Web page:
If Politico had done the most basic fact checking it would have discovered that Chabad is unique amongst major Jewish groups — it never gets involved in politics. While others are busy with press releases on everything from immigration to who should be the US Ambassador to Israel, Chabad never says a word. Not in the US and not in the 90 countries around the world where it has centers. Chabad’s mission is Jewish education, outreach and social service. Its stays out of politics. It does not endorse anyone for any political position, even if it’s just for dog catcher in Iowa.

As a Chabad rabbi, I find Politico’s contentions bittersweet. Over forty years ago when I started as a young campus rabbi, we were viewed as a quaint cultural relic. Liberal Judaism was triumphant, those Chassidim from Brooklyn a bit like a gaggle of Tevyes from Fiddler on the Roof. However, Chabad taught as its central tenet the love of all mankind, the responsibility for Jewish destiny, the return of Jewish scholarship and spirituality as the foundation of Jewish life. Slowly Jews around the world were receptive to that message, and today Chabad is a global phenomenon. With size comes the lies and distortions. This Passover we have learned that not only are we popular, we are the secret cabal between the world powers.

Politico’s article is indicative of the new kind acceptable anti-Semitism. As long as the prejudice is directed at Jews who look very Jewish, live and love Jewish tradition to its fullest, it’s okay to mimic, mock and distort. If Politico has any journalistic integrity it will pull the article and make a public apology. Finally it needs to contact the HR department at the National Inquirer. The writers and editors responsible for this piece of fantasy journalism will fit right in there.


Rabbi David Eliezrie is the author of “The Secret of Chabad-inside the world’s most successful Jewish movement”

A view of Donaldson-Brown Hall at Virginia Tech in Blacksburg, Va. Photo courtesy of Wikimedia Commons.

Over 100 leaflets with hand-drawn swastikas left at Virginia Tech Chabad


More than 100 leaflets with hand-drawn swastikas were found dropped on the front yard of the Chabad Jewish student center at Virginia Tech.

The leaflets were discovered at the student center located across the street from the Blacksburg university on Saturday afternoon by the Chabad’s center co-director, Rabbi Zvi Yaakov Zwiebel.

The incident occurred a day after the Jewish student center announced that Chabad was hosting the renowned Holocaust survivor Rabbi Nissen Mangel for a lecture at Virginia Tech in April. Zwiebel told local media he believes the two are related.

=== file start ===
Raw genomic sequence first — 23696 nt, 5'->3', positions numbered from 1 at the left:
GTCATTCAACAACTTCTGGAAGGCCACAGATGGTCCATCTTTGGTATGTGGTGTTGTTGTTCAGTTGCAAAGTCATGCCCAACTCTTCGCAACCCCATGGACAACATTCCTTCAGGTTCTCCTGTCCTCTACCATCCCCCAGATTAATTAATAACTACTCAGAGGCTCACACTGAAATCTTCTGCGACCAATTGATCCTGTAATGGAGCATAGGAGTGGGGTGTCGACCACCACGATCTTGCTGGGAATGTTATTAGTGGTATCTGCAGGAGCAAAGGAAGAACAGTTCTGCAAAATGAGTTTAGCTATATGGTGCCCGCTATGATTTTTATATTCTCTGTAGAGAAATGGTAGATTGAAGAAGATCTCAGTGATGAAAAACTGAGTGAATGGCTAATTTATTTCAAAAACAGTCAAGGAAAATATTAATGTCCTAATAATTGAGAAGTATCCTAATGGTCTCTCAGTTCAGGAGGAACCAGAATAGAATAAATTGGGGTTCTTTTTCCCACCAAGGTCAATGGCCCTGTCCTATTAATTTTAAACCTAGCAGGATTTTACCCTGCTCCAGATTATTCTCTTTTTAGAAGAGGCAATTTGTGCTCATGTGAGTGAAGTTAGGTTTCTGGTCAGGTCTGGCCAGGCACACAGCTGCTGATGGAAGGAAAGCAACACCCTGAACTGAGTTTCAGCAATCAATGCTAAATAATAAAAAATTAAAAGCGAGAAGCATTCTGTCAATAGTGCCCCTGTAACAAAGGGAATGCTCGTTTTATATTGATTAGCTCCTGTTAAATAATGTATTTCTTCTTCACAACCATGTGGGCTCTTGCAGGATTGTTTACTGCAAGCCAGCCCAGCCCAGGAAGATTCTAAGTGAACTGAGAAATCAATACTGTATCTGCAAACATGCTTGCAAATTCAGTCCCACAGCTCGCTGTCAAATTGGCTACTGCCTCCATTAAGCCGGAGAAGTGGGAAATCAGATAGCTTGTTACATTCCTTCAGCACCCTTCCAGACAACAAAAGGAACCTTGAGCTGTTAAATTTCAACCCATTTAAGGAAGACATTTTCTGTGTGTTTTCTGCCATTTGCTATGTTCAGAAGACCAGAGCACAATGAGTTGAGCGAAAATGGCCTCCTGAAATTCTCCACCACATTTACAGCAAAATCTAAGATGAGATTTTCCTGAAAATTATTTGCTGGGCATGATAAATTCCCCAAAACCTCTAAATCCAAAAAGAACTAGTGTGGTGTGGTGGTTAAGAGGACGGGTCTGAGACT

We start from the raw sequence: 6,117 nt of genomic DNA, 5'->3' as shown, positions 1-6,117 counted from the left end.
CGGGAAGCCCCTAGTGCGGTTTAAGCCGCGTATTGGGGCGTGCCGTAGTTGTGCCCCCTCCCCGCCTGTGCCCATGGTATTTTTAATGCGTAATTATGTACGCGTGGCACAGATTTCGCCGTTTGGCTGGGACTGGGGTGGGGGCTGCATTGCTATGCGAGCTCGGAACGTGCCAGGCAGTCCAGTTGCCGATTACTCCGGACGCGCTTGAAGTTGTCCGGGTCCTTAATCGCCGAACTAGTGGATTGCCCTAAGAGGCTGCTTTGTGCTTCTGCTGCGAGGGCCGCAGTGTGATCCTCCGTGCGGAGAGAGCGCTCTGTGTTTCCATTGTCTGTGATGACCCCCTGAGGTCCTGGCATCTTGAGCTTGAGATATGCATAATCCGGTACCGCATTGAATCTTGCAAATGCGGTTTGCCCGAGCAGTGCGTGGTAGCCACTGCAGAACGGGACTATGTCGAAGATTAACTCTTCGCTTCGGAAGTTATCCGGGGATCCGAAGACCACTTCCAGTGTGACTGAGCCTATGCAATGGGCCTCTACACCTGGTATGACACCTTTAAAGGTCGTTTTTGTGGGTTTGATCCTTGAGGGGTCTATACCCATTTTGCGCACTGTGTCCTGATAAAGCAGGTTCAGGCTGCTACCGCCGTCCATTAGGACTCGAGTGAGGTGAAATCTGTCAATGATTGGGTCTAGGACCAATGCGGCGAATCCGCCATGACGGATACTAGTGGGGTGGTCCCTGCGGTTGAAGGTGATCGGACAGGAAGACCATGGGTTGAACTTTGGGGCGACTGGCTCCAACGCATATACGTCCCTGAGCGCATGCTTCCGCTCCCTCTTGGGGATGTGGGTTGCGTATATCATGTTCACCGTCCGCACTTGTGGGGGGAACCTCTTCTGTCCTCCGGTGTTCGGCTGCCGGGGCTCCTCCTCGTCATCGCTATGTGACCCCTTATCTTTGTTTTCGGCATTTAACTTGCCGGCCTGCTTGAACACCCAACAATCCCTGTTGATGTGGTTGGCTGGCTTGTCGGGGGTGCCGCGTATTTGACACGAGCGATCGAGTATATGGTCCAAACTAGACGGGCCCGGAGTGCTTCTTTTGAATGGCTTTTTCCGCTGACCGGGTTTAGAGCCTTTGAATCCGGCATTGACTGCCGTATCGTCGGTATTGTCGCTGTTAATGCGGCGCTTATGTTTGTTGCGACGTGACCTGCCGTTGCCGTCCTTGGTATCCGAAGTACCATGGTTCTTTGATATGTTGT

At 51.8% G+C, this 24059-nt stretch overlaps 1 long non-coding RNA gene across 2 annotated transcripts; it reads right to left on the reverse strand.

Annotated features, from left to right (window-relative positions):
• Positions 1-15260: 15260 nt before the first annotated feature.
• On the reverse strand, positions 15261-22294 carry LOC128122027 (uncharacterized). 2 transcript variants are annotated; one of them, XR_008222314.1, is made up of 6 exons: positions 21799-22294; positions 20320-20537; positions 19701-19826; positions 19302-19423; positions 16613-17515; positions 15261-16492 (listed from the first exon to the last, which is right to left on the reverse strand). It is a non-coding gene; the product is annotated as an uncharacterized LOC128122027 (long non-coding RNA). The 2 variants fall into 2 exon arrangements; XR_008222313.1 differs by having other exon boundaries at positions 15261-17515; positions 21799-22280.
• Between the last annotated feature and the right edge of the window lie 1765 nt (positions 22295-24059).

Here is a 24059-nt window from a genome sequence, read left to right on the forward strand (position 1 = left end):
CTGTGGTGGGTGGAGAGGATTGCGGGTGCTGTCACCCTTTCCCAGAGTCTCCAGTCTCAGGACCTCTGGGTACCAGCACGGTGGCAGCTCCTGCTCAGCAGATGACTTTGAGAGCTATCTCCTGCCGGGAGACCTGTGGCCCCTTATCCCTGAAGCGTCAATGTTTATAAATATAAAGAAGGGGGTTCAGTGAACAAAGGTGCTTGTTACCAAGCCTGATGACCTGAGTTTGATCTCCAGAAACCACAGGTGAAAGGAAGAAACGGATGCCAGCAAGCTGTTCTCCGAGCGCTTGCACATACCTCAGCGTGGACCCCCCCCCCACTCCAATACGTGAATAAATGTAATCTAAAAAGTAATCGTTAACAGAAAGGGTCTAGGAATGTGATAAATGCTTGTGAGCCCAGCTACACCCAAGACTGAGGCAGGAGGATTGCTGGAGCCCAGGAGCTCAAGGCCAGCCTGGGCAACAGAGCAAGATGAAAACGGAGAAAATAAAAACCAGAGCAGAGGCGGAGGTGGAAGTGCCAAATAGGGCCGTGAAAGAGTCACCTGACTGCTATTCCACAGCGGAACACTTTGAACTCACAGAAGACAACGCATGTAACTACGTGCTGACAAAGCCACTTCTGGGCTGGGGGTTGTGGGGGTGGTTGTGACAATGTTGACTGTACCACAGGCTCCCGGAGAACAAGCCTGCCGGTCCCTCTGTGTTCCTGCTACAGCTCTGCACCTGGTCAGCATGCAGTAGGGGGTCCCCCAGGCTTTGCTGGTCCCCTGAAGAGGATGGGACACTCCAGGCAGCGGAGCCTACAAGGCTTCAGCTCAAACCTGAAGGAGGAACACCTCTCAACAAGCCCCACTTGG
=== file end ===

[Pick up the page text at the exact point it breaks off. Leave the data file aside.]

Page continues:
The lecture program is to honor Professor Liviu Librescu, a Holocaust survivor who was among the 32 people killed in the 2007 shootings on campus. Librescu blocked the door of his classroom so students could escape through the windows.

In a statement issued after the incident, Zwiebel called the appearance of the leaflets a “disgusting act of hate.” The rabbi said he filed an incident report with the Blacksburg Police Department, which he said was “extremely helpful and professional in their response.”

“This incident is all the more surprising seeing as it is the first such act since Chabad on Campus at Virginia Tech was opened more than eight years ago,” Zwiebel said in the statement. “We appreciate Virginia Tech President Timothy Sands, who quickly tweeted his support for the Jewish community, and we are in touch with the administration as they proactively respond to this incident.”

Sands said in his tweet, “The propagators of hate may be among us, but they are not welcome in our community.”

A rally on campus in support of the Virginia Tech Jewish community is scheduled for Monday evening.

Rabbis Ari Edelkopf, with black beard, and Berel Lazar, right, listen to a speech at a reception of the Federation of Jewish Communities of Russia in Sochi, Russia, Feb. 9. Photo courtesy of Federation of Jewish Communities

Rabbi’s expulsion rattles Russian Jews fearful of Kremlin crackdown


Three years ago, Rabbi Ari Edelkopf and his wife, Chana, worked around the clock for weeks to show off their community and city to the many foreigners in town for the Winter Olympics in Sochi.

The Chabad emissaries from the United States came to the city on Russia’s Black Sea coast in 2002. By the time the Olympics opened, they could offer three synagogues, five information centers and 24/7 kosher catering to thousands of people in the city, which has only 3,000 Jews.